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Exploring Regulatory Pathways for Medical Devices in the U.S. & EU

July 6, 2020

The Texas Health CoLab Learning Series supports Austin’s health innovation ecosystem by offering classes, seminars and immersive workshops that are open to all Texas Health CoLab participants as well as the general public. Seminars usually occur the last Thursday of the month and are livestreamed to several locations across Texas.

This post was written by Vandana Dubakula, a Texas Health CoLab intern.

During the virtual Texas Health CoLab Learning Series event in May, Evangeline Loh, Ph.D., RAC (U.S., EU), global regulatory manager at Emergo by UL, shared her knowledge on the regulatory pathways for medical devices in the United States and Europe.

She distinguished between the definitions of medical devices in the two jurisdictions and provided an overview of the regulatory bodies and classification systems. She then went into greater detail on the regulatory systems and approaches to regulatory submissions to provide a holistic understanding of the topic.

Loh began by defining medical devices as physical products intended for use in diagnosis, monitoring or treatment of a disease. While the U.S. and EU have similar definitions of medical devices, there are slight nuances that lead to differing categorizations for products. She illustrated this with the example of an electric toothbrush, which the U.S. considers a medical device and the EU classifies as a toiletry.

Loh then explained how regulatory bodies and classification systems differ between the U.S. and EU.

While the Food and Drug Administration regulates medical devices in the U.S., this responsibility in the EU falls under the European Commission, though the regulations are further defined and enforced by each country’s authority. The EU also uses notified bodies to conduct a conformity assessment for high-risk devices.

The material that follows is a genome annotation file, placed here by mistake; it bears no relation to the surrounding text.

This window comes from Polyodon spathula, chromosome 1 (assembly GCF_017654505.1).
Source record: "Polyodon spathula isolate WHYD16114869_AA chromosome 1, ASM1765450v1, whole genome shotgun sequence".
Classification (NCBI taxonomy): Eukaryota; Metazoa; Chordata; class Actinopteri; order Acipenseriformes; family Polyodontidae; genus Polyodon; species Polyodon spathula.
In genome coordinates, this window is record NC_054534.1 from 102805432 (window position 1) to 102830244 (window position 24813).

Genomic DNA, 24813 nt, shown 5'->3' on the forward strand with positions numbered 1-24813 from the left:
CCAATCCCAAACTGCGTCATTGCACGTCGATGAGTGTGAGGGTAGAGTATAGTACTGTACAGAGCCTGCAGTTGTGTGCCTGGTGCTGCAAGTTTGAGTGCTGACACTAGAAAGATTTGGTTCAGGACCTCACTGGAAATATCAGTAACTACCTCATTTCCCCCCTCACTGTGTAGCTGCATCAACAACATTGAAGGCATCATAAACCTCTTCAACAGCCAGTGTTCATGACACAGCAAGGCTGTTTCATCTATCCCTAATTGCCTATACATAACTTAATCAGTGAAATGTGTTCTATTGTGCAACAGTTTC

Likewise, the device-classification systems vary. Though both categorize medical devices in three classes, the U.S. determines the classification by identifying the regulation number or code, while the EU’s classification is based on rules outlined in medical device regulations.

After providing background on medical device regulatory systems, Loh discussed regulatory requirements and approaches to regulatory submissions. She highlighted that having the foundation for classification is important in order to understand clinical data requirements and determine regulatory strategy.

Loh then outlined the steps for a successful regulatory review. For the U.S., it involves having a record of a 501(k) filing or premarket approval application review based on the medical device class and establishment of registration and listing. Similarly, for the EU, a notified body issues a CE marking certificate and an EN certificate.

To solidify this process, Loh tied it back to the electric toothbrush example. Searching for this product in the 501(k) premarket notification database and looking at the product code provides information about the device’s submission type.

The last portion of Loh’s presentation delved into the benefits of U.S. FDA clearance and CE marking and why they are worth the investment. She explained that devices that receive pre-market approval clearance gain more rapid acceptance by regulatory authorities in various countries. Since the FDA has a wide scope of requirements prior to granting device clearance, manufacturers are more likely to gather extensive information about the safety and performance of the device, which is advantageous for consumers.

Regulatory requirements for medical devices can be complex and vary widely across the globe, but Loh masterfully detailed the differences between the U.S. and EU regulatory systems and shed light on the approaches to regulatory submissions. She used ample examples during the presentation to illustrate the pertinence of what would otherwise just be theoretical concepts. Loh’s comprehensive, informative presentation gave the audience an in-depth understanding of the various pathways to bring medical devices to the market.

View the recording of Loh’s seminar to learn more.

To find out about upcoming seminars and to register, please visit the Texas Health CoLab Learning Series website.